Iran Update, May 2, 2024


Iran Update, May 2, 2024

Kathryn Tyson, Amin Soltani, Annika Ganzeveld, Johanna Moore, Kitaneh Fitzpatrick, Brian Carter, and Nicholas Carl

Information Cutoff: 2:00 pm ET

The Iran Update provides insights into Iranian and Iranian-sponsored activities abroad that undermine regional stability and threaten US forces and interests. It also covers events and trends that affect the stability and decision-making of the Iranian regime. The Critical Threats Project (CTP) at the American Enterprise Institute and the Institute for the Study of War (ISW) provides these updates regularly based on regional events. Click here to see CTP and ISW’s interactive map of Israeli ground operations. This map is updated daily alongside the static maps present in this report. Click here to subscribe to the Iran Update.

CTP-ISW defines the “Axis of Resistance” as the unconventional alliance that Iran has cultivated in the Middle East since the Islamic Republic came to power in 1979. This transnational coalition is comprised of state, semi-state, and non-state actors that cooperate with one another to secure their collective interests. Tehran considers itself to be both part of the alliance and its leader. Iran furnishes these groups with varying levels of financial, military, and political support in exchange for some degree of influence or control over their actions. Some are traditional proxies that are highly responsive to Iranian direction, while others are partners over which Iran exerts more limited influence. Members of the Axis of Resistance are united by their grand strategic objectives, which include eroding and eventually expelling American influence from the Middle East, destroying the Israeli state, or both. Pursuing these objectives and supporting the Axis of Resistance to those ends have become cornerstones of Iranian regional strategy.

We do not report in detail on war crimes because these activities are well-covered in Western media and do not directly affect the military operations we are assessing and forecasting. We utterly condemn violations of the laws of armed conflict and the Geneva Conventions and crimes against humanity even though we do not describe them in these reports.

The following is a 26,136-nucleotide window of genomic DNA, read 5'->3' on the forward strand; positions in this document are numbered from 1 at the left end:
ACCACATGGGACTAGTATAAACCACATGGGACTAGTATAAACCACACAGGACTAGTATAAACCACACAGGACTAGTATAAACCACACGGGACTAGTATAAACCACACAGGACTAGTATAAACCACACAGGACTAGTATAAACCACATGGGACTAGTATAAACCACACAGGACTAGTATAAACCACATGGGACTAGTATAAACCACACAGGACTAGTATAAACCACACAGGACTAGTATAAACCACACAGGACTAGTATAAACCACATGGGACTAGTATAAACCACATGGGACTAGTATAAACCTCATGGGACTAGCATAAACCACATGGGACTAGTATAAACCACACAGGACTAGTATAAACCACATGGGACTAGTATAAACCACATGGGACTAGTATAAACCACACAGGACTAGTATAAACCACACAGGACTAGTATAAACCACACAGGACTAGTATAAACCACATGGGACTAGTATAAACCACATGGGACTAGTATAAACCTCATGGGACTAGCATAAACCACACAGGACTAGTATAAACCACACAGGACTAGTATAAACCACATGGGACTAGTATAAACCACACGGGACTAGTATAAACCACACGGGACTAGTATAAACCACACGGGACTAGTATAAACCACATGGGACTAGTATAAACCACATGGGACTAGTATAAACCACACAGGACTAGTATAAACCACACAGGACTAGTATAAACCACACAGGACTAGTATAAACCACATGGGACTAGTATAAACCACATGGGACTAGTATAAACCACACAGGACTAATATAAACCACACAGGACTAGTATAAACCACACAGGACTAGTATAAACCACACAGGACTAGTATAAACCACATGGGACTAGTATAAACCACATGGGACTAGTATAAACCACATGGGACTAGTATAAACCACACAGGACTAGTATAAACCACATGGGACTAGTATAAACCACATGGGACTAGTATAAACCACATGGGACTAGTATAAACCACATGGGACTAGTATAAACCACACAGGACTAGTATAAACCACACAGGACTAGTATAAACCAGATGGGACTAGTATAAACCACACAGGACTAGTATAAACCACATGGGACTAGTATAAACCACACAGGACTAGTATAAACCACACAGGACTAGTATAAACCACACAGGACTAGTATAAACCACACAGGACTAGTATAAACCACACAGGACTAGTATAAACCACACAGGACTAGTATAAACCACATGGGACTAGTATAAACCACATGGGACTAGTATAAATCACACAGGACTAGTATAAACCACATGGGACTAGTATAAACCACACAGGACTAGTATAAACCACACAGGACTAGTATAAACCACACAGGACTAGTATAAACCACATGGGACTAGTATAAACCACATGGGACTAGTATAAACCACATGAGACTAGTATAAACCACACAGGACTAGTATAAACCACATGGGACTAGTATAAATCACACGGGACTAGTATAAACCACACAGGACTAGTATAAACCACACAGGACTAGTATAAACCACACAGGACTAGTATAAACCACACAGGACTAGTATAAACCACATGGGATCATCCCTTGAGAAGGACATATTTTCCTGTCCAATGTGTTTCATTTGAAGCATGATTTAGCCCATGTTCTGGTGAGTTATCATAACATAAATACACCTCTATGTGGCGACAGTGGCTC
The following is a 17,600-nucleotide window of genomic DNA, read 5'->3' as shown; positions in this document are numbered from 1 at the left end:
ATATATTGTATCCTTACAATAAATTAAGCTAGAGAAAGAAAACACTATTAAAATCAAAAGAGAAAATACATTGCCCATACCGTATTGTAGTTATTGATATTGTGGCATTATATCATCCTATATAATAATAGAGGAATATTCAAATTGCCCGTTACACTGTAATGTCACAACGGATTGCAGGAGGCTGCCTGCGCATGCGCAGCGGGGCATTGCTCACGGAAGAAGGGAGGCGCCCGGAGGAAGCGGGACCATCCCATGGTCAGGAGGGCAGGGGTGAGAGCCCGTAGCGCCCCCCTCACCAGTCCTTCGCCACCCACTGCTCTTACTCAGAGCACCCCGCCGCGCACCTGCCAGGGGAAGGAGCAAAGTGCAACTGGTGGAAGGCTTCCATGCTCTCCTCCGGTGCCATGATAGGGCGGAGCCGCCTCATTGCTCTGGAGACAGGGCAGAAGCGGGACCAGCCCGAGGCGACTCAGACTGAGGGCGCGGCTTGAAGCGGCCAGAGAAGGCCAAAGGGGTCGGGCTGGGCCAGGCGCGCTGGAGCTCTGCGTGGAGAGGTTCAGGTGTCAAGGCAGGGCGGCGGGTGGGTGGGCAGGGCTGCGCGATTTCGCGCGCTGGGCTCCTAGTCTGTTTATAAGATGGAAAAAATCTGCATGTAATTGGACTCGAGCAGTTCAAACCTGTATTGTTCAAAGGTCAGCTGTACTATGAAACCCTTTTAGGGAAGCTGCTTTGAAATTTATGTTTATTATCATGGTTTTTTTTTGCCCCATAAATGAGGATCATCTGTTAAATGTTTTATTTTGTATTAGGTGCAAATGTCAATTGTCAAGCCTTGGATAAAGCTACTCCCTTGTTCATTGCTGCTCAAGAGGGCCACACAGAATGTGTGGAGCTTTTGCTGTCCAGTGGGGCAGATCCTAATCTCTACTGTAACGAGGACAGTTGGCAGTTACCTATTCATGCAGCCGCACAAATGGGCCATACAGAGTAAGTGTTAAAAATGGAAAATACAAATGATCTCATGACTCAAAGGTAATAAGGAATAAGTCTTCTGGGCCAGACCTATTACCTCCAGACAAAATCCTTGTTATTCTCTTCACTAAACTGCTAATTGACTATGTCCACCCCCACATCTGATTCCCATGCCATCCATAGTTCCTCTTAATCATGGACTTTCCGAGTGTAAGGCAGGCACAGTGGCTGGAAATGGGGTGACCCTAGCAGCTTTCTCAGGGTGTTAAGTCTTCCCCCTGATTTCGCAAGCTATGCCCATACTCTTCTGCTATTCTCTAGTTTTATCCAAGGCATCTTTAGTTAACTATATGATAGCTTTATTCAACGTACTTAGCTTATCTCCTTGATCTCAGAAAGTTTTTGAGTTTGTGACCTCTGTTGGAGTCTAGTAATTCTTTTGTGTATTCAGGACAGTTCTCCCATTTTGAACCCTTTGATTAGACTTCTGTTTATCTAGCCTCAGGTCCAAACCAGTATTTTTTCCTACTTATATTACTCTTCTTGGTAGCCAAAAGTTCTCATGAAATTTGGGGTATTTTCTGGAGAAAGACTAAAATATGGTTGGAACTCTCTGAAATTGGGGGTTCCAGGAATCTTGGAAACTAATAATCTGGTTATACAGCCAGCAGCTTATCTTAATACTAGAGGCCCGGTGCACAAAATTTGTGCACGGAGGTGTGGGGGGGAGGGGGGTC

A Lebanese media outlet published on May 1 the purported text of the Egyptian-proposed ceasefire agreement that Hamas is considering.[1] The reported proposal addresses all of Hamas’ maximalist demands except for a permanent ceasefire.[2] Hamas would not likely adhere to a permanent ceasefire, however, given that Hamas has violated previous ceasefires and that Hamas remains committed to destroying Israel.[3]

The purported Egyptian-proposed ceasefire agreement contains three phases and meets Hamas’ demands for a temporary ceasefire, the release of Palestinian prisoners, the delivery of more humanitarian aid to the Gaza Strip, and the reconstruction of the strip.[4] The first 40-day phase would require Hamas to release at least 33 living Israeli hostages who are elderly, female, or injured in exchange for a temporary pause in fighting. The first phase also stipulates that the IDF withdraw eastward away from the populated areas of the Gaza Strip. The IDF would conduct a phased withdrawal from most of the Netzarim corridor to allow displaced Gazans to return to the northern Gaza Strip. Israel would furthermore allow the entry of 500 aid trucks into the Gaza Strip daily and cease aerial surveillance of the strip for parts of the day. Israel and Hamas would enter indirect negotiations to “restore sustainable calm” after the 16th day of the pause in fighting. Egyptian sources indicated to Western media that the “sustainable calm” could last up to a year.[5] The second phase of the proposed ceasefire reportedly stipulates that Hamas would release the remaining male Israeli civilians and soldiers in exchange for a full IDF withdrawal from the Gaza Strip and the release of an unspecified number of Palestinian prisoners. The third phase includes both sides exchanging dead bodies and the implementation of a five-year rehabilitation plan for the Gaza Strip. Hamas would be barred from rebuilding its military infrastructure during the five-year period, according to the Lebanese report.

Hamas has repeatedly refused to accept any ceasefire that does not meet its maximalist demands.[6] Hamas has not changed these demands since December 2023.[7] Hamas Political Bureau member Osama Hamdan said in an interview with Lebanese Hezbollah-affiliated media on May 2 that Hamas’ position on the ceasefire proposal is “negative” and that Hamas would stop negotiating if Israel launches a clearing operation into Rafah.[8]